rear engine kit car question

11-07-2003, 10:35 PM
Hey guys, i'm new to this forum and the kit car scene and i was wondering if you could help me out. I recently bought a kelmark kit car and it is set up for a rear engine application. i was wondering if i could use a standard front wheel drive transverse engine set up in the back of my car. I personally see no problem with this, but i also don't know much about rear/mid engine cars. Thanks a lot for the help.

11-10-2003, 05:03 PM
What chassis are you using?

11-10-2003, 07:51 PM
I was planning on building my own tube frame

11-11-2003, 12:14 AM
Do a search on GOOGLE or another search engine for "Replicas" or "Kit Cars" and you will see how people build them and what motor/tranny combo's are available. Trust me, theres alot of stuff out there but it takes a bit to find it all.

03-22-2004, 06:49 PM
I have seen a Ford Focus zx3 with the engine in the back and a honda civic hatchback with the same so I know it's do-able. From what I have seen the problem would be relocating the fluids and the gas tank seeing how the engine would be sitting on it. You would also need to replum your radiator to keep it upfront and setup a different set of hubs for the rear to hook up your shafts. A FF setup is pretty self-contained so moving it around is possible (I've been doing alot of research too) but if you ever build the car it would handle like a porche...not too bad at all.

03-22-2004, 06:53 PM
Another thing I forgot to mention. The Ultima GTR is a mid-engine rear-wheel drive car. It is considered a kit car but it is pretty much a race car that IS STREET LEGAL. <- Check it out. It uses a Chevy small block and a porsche transaxle. Lots of info about this car on the web that could help with your design.

05-14-2004, 02:42 PM
How much space do you have behind the bulkhead that separates the passenger compartment from the drivetrain compartment? Measure from the current axle centerline to the firewall. Then measure the engine/transaxle package that you want to use.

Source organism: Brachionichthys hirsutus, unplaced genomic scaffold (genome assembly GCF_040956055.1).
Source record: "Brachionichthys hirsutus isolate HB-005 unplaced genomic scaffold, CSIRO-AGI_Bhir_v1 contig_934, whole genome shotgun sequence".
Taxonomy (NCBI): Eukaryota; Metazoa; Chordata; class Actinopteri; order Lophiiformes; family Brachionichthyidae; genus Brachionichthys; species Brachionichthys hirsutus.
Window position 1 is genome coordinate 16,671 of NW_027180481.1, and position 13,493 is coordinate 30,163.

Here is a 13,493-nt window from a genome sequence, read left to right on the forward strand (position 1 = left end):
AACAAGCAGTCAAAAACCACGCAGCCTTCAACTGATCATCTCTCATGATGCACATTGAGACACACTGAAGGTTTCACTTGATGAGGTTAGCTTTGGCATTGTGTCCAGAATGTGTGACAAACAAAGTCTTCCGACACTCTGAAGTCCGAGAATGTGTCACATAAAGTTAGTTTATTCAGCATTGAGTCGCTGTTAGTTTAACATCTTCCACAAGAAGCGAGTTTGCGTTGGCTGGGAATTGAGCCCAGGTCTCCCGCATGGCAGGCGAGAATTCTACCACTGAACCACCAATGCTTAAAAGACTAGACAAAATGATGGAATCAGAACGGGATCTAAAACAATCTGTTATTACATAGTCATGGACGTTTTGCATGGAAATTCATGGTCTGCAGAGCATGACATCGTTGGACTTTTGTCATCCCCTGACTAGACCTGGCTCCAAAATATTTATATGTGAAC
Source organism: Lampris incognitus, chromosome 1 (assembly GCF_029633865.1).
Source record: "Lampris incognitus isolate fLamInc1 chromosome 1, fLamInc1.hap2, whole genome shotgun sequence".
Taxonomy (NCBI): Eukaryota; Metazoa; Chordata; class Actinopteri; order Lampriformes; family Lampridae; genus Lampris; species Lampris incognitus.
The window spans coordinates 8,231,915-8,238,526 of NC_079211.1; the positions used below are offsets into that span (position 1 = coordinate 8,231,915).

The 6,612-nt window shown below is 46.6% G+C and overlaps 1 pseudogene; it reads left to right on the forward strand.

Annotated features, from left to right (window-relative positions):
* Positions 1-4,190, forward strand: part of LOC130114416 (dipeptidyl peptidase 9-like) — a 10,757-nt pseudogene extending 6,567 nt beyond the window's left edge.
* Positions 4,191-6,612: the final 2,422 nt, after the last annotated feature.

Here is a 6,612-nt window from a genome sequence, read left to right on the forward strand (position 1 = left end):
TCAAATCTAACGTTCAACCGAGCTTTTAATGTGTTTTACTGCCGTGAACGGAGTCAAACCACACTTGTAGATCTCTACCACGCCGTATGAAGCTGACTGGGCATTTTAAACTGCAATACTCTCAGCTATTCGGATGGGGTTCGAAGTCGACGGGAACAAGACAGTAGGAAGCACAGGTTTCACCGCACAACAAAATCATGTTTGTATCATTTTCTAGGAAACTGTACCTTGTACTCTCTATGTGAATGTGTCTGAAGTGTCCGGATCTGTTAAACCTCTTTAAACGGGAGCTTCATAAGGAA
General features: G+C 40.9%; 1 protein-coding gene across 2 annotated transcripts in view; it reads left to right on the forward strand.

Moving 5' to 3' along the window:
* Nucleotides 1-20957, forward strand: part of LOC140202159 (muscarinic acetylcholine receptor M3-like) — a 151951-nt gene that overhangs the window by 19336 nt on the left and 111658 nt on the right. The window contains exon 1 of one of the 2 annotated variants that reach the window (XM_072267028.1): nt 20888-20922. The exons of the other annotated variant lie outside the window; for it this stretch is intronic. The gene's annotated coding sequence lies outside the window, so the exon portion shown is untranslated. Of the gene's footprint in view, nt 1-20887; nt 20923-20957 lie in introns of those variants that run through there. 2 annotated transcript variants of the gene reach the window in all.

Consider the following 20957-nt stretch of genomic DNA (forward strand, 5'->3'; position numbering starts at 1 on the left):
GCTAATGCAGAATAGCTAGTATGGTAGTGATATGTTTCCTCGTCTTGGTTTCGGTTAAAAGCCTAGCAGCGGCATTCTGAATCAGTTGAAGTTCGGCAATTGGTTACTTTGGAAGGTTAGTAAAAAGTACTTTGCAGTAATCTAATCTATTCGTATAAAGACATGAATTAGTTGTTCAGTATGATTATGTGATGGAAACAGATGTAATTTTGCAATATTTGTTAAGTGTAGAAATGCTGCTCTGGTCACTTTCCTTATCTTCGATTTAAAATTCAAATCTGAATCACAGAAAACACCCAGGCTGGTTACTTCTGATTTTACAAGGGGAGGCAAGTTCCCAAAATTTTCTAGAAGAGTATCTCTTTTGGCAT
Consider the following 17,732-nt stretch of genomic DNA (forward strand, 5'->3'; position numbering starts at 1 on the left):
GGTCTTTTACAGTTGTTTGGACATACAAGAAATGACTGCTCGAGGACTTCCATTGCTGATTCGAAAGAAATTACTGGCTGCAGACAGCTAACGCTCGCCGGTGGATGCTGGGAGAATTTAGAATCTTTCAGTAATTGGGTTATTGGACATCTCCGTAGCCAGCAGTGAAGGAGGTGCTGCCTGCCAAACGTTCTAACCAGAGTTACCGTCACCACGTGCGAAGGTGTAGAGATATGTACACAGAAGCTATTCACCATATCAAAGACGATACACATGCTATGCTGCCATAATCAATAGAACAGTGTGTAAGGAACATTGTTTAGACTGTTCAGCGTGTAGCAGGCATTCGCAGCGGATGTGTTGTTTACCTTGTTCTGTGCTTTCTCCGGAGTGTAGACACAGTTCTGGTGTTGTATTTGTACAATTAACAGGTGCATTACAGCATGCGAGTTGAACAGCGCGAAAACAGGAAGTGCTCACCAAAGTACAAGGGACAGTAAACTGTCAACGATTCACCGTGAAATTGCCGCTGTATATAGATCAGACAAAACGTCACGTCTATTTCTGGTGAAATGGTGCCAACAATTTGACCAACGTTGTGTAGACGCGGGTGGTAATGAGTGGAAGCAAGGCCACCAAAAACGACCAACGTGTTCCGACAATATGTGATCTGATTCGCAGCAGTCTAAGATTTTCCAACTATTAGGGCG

I seem to recall that Kelmarks were designed for VW chassis & drivetrain. May not be enough space behind the seats. Remember that you'll want enough room in front of the engine to reach the spark plugs and not have the exhaust heating up the firewall behind your elbow.

Also, measure the total width of the rear suspension from axle flange to axle flange & compare that with the one you want to install. If it's wide enough to make the tires hit the fenders you might be tempted to shorten the half shafts, and that's where it becomes outrageously expensive. You prob don't want to install, for example a Buick V6 into a cradle with Volkswagen suspension. you'd want to use the entire Buick setup just as Buick engineers designed it. That way you minimize the fabrication and the Buick axles are designed to take the power that the Buick can make.

Alternatively, you might be tempted to widen the rear fenders. This would be easier and, if done carefully, might make for some major styling points - like a Kelmark on steroids.

On there is a BBS for Corvairs enthusiasts. In there you'll find people who have converted Corvairs from rear engine to mid engine. Some of them may be able to give you useful advice. Also Google for Corvair V8, corv-8, mid-engined Corvair & stuff like that.

check these out:

The most important things you need to know about midengined cars concern the shift linkage and the cooling. The shifting is easiest to handle by using an automatic with control cables. If you want a standard then I wish you luck.

If you're going from a VW or Corvair ingine to a water-cooled engine then you'll have to fabricate an entire cooling system. If the Kelmark has a very low nose (I can't recall right now) then you will want to consider a Corvette radiator that sits at an extreme angle. You'll prob fabricate duct work to channel the air from the grill to one side of the rad and from the other side to outlet vents behind the front wheels or in front of the windshield. You'll have to run stainless steel tubes from the engine to the rad, either thru the center tunnel or under the rockers below the doors.

Otherwise you might consider a low, wide radiator in the back with a few electric fans pushing air thru it. This will require venting the transom and you'll have to wrap the entire exhaust in insulation to keep it from heating your radiator.

One of the biggest complaints from folks who have built midengined Corvairs has always been about cooling. Remember that your cooling needs are directly proportional to your horsepower level.

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